Choosing a location in the UK can be "tricky" for Ukrainian refugees, according to Sara Nathan, who has hosted refugees in the past.
People coming often want to live in cities or towns to avoid feeling "isolated and lonely," she says.
Some 93% of Ukrainian refugees are living in England and more than a third live in London, research from the Office for National Statistics (ONS) shows..
The figures, collected in April, also show that 69% would prefer to live in an urban area and 36% said London was the place in the UK they most wanted to live.
Anastasia Salnikova, who is from Ukraine and volunteers helping refugees in the UK, says she would encourage people not to go to London because it can be "a hectic and busy place" and difficult without language skills.
But people feel frightened and want a community so they "gravitate to London" she says.
Tanya, a translator from Sumy in Ukraine – one of the first places targeted by the Russians, was in Kyiv for work on the day that war broke out, and ended up trapped there for a month.
She reconnected with her daughter Sonya and they travelled to Poland where she volunteered to help refugees – before applying to come to the UK through the sponsorship scheme.
Upon arrival they received lots of donations from the local community, including clothes, food parcels and a bike – and their hosts used flags to decorate their room.
"People are really lovely and kind here," says Tanya, adding they have received lots of welcoming messages from people on Facebook.
Tanya urged people coming from eastern Ukraine, "don't be afraid". "It was really scary in the first few days, but nothing like the first few days when the war started.
"I would say thank you to all the British people – from human to human, thank you."
Anastasia Salnikova says it is getting more "difficult" for those wanting to come to the UK to find sponsors.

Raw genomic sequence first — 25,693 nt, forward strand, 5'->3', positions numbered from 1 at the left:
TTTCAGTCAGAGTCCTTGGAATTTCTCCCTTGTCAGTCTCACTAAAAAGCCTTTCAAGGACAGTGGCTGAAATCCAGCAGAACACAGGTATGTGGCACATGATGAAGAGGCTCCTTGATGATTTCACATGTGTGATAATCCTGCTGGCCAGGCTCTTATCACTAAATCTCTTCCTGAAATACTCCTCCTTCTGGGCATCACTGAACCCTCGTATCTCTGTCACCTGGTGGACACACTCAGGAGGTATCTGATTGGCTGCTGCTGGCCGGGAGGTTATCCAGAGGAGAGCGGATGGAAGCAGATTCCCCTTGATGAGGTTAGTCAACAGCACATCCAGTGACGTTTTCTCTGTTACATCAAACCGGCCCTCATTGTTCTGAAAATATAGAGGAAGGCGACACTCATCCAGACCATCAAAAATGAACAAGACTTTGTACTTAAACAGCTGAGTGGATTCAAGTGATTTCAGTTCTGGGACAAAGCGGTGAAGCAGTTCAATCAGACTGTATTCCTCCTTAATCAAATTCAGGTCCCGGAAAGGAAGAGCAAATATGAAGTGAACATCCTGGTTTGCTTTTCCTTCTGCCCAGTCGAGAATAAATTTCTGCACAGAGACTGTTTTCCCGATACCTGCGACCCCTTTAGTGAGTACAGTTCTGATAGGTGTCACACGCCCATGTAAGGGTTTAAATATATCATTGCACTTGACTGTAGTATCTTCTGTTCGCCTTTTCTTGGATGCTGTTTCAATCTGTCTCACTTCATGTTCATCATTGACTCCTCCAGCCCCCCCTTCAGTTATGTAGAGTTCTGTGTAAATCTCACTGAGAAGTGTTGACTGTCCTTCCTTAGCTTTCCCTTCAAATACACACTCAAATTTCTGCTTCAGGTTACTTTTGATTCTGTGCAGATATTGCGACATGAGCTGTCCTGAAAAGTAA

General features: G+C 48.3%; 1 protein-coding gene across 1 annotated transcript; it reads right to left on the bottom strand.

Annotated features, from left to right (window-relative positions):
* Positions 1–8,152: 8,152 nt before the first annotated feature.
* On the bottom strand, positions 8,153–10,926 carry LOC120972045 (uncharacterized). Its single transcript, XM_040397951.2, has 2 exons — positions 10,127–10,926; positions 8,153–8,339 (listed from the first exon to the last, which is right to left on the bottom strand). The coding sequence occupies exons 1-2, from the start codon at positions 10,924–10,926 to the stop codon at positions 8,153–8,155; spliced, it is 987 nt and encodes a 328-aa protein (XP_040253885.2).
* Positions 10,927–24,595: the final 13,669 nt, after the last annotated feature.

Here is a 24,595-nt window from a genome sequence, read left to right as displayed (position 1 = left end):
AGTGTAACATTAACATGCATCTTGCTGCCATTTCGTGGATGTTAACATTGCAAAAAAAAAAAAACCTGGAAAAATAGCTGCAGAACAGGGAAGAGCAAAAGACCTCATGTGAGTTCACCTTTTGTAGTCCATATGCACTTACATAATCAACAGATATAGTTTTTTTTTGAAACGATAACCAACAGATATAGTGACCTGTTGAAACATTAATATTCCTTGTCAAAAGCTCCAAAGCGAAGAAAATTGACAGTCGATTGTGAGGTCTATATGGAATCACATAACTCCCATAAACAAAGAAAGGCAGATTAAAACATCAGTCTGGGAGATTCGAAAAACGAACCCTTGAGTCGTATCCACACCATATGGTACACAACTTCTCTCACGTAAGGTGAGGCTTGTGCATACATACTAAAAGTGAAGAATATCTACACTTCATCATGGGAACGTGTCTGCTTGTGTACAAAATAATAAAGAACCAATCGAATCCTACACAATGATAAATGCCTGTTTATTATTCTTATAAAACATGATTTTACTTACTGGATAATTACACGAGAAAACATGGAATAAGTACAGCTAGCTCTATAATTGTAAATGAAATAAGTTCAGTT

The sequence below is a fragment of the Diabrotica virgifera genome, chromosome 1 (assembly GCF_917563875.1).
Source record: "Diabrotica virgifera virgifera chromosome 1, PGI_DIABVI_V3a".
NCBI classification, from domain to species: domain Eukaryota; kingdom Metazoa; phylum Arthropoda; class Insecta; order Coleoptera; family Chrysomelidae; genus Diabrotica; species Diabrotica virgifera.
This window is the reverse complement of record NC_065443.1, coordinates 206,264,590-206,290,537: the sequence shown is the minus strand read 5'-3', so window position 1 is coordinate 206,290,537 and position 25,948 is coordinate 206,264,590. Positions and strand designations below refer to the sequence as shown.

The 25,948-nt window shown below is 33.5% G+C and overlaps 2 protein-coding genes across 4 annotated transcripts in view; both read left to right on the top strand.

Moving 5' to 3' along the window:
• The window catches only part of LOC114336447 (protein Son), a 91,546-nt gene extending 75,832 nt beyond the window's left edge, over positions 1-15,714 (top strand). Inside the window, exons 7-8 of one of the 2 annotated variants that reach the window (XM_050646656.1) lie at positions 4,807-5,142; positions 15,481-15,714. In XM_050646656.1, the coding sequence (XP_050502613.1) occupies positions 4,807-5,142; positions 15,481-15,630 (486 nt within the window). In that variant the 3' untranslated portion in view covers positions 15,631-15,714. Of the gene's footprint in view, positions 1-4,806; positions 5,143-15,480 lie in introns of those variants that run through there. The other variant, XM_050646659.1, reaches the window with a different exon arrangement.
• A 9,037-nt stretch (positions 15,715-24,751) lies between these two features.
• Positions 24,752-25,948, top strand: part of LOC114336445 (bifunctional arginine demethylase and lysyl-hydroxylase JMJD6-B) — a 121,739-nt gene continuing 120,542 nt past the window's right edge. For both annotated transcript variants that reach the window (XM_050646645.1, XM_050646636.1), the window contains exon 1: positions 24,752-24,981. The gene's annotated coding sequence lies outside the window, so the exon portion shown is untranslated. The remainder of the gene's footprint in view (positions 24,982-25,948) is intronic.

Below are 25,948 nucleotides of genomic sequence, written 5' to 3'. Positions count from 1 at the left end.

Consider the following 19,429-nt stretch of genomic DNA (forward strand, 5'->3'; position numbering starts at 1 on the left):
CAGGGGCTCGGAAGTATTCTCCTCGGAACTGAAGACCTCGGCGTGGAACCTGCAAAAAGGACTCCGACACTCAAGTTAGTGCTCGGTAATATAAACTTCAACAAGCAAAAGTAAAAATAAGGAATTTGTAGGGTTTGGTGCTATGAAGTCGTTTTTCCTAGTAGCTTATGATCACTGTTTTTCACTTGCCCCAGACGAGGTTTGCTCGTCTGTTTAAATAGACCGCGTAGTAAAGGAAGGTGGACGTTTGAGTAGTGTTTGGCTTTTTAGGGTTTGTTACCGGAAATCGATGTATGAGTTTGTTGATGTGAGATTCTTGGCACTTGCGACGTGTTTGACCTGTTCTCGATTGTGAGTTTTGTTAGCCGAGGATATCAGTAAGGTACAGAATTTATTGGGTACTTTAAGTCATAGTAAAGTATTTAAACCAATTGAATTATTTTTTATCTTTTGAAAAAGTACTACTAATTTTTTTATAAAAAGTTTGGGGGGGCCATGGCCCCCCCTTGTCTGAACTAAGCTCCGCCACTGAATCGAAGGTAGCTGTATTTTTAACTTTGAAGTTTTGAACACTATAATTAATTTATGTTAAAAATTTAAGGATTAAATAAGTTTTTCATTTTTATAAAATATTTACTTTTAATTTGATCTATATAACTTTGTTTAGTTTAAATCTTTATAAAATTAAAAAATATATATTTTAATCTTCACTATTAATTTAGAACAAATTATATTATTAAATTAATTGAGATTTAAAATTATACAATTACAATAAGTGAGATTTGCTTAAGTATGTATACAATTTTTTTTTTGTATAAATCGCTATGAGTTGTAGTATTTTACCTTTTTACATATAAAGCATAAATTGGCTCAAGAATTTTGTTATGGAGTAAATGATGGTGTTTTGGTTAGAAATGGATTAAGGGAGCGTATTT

"The good thing is a lot of people… are very willing," she says, adding that Facebook posts get "lots of responses".
The first wave of people who came to the UK were generally those who escaped early and had a bit of money, but those who are only recently free from places like Bucha and Mariupol are "in a disadvantaged situation".
More than 100,000 Britons signed up as potential hosts under the Homes for Ukraine scheme on its first day, but since then the momentum has slowed down, Anastasia says.
People are planning holidays so are less available, and others have been deterred by recent "negative publicity" about relationship breakdowns with hosts, she adds.
Oleg Nedava, who fled from Donetsk to Kyiv in 2014 and is now a refugee in the UK, has called for more support to create hubs "where we can all gather together to talk".
Oleg, a former Ukrainian MP, and his wife Irina were visiting their children in the UK when Russia invaded Ukraine, and have been living with one daughter in Surrey under a family visa.
He describes the welcome he has received as "beautiful". "It's been amazing that we've been really welcomed," he says.
With Ukrainians searching for work in the UK, the issue of obtaining safeguarding checks for certain jobs has arisen.
Speaking to BBC Radio 5 Live, former MP Edwina Currie says a Ukrainian woman she is hosting applied for a job at her children's school.
"[She] was promptly told that because they couldn't check her [Disclosure and Barring Service] status… she couldn't be considered for the job."
Edwina says it "needs sorting out" so those arriving can take work opportunities in places like schools.
"Many of the people looking for work are mothers with young children, it will suit them for example to be working in school kitchens."
Some 82% of Ukrainians arriving in the UK were female and 48% reported that they had at least one dependent child to the ONS survey conducted in April.
Ukrainian refugees are able to apply for criminal records checks and guidance is offered to make the process "more accessible", the Home Office says.
Work coaches, training programmes specialising in the hospitality and agriculture sector and language courses are among the support being offered to Ukrainian refugees, the Department for Work and Pensions adds.